In my last Profit Confidential article, I wrote about Canada losing the race against emerging economies. As it turns out, we’re losing it against Europe too. According to a recent global survey of 125 countries and more than 11,000 businessmen conducted by the World Economic Forum, Canada and the U.S. are falling behind on the competitiveness scale. Canada dropped from the 13th position to 16th, while the U.S. is no longer number one, but number six. In contrast, four European countries are now front runners–Switzerland, Finland, Sweden, and Denmark.
According to the survey, Switzerland and the three Scandinavian countries have better institutions, are much more competent in macroeconomic management, are huge promoters of new technology and innovation, and, more importantly, all four countries foster world-class education systems.
I’m certain the survey is right about the first three key strategies employed by the top four, but I can certainly attest to the value of the last one–education. As a sophomore, I entered a writing competition, which I won and which earned me a full semester scholarship to study Henrik Ibsen at the University of Bergen, Norway. Granted, Norway is not among the top five countries on the competitiveness list. In fact, it is number twelve. But, the principle still applies. Let me show you how.
Winning that scholarship was not just an amazing academic opportunity, but it also gave me a great insight to how education is viewed, not just in Norway, but in other Scandinavian countries as well. For starters, post secondary education is more or less free. Not only that, students at the Bergen University actually receive bursaries to go to universities, which have to be paid back only if a student does not graduate. Imagine that, in Norway, the state pays their students’ way through school. This was made possible after Norway established the State Educational Loan Fund in 1947, which really does not “loan” money to students, but rather streamlines it from the state to those who wish to pursue higher education.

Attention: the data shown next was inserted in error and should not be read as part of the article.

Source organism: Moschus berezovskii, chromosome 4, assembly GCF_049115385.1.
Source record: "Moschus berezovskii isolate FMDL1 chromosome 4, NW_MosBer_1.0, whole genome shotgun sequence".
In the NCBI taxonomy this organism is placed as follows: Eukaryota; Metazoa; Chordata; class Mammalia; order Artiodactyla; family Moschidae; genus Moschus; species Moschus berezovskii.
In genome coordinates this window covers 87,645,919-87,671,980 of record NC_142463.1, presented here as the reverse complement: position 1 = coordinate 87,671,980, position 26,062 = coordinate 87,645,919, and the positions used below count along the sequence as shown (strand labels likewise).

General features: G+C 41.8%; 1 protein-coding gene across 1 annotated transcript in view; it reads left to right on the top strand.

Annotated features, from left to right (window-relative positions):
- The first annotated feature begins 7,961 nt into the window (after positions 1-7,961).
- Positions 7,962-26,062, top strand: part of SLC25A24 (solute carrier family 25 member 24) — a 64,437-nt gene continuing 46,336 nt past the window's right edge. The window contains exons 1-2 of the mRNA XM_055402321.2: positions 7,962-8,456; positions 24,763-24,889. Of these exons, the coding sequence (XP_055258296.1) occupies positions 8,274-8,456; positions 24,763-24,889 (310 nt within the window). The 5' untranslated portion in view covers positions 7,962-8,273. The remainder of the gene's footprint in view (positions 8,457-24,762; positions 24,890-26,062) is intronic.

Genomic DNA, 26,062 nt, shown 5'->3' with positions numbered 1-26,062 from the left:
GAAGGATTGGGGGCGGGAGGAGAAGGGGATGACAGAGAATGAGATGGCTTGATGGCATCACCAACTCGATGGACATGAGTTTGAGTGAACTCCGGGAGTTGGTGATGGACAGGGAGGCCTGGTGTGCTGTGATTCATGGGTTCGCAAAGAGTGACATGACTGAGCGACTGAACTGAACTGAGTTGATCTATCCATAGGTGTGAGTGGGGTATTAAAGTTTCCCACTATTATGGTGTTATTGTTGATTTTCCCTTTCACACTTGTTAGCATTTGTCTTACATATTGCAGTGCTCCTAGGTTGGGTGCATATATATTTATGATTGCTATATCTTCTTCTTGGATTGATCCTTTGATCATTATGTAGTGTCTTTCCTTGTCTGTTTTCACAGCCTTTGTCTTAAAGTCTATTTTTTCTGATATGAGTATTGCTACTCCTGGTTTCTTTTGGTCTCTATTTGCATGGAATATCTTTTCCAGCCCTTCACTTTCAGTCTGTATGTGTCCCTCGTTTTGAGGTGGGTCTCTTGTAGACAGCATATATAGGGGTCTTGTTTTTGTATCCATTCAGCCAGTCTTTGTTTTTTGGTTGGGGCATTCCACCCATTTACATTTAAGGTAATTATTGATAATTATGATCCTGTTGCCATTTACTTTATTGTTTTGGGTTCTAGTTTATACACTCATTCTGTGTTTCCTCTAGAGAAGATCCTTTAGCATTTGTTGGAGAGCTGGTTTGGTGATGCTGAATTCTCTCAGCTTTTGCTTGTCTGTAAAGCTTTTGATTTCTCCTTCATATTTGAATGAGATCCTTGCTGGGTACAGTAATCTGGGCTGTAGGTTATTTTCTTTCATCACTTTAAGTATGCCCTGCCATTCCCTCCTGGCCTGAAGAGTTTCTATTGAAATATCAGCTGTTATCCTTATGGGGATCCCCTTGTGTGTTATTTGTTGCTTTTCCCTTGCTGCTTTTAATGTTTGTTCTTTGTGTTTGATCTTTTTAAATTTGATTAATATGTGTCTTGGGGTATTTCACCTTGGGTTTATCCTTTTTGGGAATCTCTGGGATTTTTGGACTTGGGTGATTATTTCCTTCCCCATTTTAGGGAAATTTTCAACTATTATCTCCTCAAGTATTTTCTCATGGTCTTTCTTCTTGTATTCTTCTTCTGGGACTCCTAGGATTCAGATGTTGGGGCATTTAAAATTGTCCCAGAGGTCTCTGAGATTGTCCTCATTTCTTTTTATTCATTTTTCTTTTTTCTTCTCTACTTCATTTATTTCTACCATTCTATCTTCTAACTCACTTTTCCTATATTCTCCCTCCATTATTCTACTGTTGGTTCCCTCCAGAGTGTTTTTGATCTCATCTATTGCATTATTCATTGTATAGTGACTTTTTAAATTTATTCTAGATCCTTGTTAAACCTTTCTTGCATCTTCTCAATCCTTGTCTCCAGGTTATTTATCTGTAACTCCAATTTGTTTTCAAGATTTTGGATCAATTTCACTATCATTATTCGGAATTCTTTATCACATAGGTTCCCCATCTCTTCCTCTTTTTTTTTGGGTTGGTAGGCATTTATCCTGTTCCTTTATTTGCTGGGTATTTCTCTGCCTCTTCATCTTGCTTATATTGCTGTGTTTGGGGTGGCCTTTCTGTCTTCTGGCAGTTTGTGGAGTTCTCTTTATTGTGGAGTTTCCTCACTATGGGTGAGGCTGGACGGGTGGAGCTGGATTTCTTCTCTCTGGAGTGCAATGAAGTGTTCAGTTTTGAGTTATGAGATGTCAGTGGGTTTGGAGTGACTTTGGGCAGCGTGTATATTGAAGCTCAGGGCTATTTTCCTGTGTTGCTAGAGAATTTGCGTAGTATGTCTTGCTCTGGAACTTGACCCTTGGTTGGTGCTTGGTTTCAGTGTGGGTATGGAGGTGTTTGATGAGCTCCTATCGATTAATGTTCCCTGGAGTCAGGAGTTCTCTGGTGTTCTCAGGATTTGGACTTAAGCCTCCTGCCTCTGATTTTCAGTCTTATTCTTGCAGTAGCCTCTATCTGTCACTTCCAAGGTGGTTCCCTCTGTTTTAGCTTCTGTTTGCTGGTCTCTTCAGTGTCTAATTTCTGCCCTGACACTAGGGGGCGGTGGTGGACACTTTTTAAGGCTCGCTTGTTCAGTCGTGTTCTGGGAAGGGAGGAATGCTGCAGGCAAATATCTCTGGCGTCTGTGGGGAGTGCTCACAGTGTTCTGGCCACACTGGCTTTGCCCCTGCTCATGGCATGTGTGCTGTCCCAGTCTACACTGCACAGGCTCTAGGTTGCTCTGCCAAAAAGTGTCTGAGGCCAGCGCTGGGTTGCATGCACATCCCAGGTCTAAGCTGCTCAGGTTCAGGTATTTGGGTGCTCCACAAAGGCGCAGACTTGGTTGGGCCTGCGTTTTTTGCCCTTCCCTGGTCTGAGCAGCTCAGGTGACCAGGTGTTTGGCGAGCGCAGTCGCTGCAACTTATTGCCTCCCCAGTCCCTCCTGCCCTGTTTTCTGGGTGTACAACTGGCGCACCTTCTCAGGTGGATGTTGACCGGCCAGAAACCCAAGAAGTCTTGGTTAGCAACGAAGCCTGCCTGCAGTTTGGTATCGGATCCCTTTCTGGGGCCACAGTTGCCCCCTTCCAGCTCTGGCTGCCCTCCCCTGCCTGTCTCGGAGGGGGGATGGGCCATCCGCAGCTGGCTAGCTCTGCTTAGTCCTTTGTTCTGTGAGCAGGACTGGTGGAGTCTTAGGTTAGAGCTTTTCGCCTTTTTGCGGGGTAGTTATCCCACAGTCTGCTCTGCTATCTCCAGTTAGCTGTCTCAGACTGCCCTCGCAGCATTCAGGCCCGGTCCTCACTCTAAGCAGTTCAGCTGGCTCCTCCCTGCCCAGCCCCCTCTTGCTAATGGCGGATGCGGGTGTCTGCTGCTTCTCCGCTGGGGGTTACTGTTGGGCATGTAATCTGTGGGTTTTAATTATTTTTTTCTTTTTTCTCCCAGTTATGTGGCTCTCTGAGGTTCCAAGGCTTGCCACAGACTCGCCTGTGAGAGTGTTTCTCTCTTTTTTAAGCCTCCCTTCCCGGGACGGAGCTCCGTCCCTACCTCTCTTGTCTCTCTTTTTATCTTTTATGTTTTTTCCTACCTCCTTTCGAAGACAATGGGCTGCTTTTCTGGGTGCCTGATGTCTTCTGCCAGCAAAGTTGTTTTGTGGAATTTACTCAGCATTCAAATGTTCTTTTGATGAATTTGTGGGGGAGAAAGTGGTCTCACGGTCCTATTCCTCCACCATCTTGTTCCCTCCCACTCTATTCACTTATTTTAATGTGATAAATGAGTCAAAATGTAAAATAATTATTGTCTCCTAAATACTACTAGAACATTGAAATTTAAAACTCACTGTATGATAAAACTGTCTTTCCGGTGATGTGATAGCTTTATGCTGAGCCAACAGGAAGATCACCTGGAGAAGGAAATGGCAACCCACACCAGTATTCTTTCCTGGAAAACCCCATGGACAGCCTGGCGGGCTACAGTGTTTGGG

I can already hear the uproar, “By the way, where do you think the money is coming from!” And, oh yeah, the dreaded answer is– from taxes; however, not predominantly from property taxes or income taxes, as it is the case in Canada. The concept was quite appealing that I had to read up on it. My “Reader’s Digest” version is that some a portion of the money is coming from taxes on goods and services on specialty items, such as cigarettes and alcohol. Other luxury items, such as cars, are also heavily taxed.
The way I see it, Norway is bound and determined to educate its citizens. If people have to indulge in things that are potentially harmful, such as smoking and drinking, at least the state forces them to “pre-pay” for their mistakes. It is also a better way to have people rethink their life choices when it hits them where it hurts the most–wallets. But, I digress!
Aside from taxes on sales of goods and services, Norway is also collecting money from corporations. As a country rich in natural resources, Norway prudently decided to force corporations profiting from what belongs to every Norwegian to share the wealth through high corporate taxes. Of course, there are other intricacies allowing for such a system to work, but explaining them would seriously extend the scope of this article.
My intention was to offer Norway’s example as an excellent prop for Canada to simplify things, to examine different macro and microeconomic strategies, and to think out of the box, however strange that may feel. For the New World, North Americans are very much set in their old ways, believing that a socially aware state is a state equated with anarchy. Well, in my view, Scandinavian countries are a clear example that it doesn’t have to be so, not by a long shot.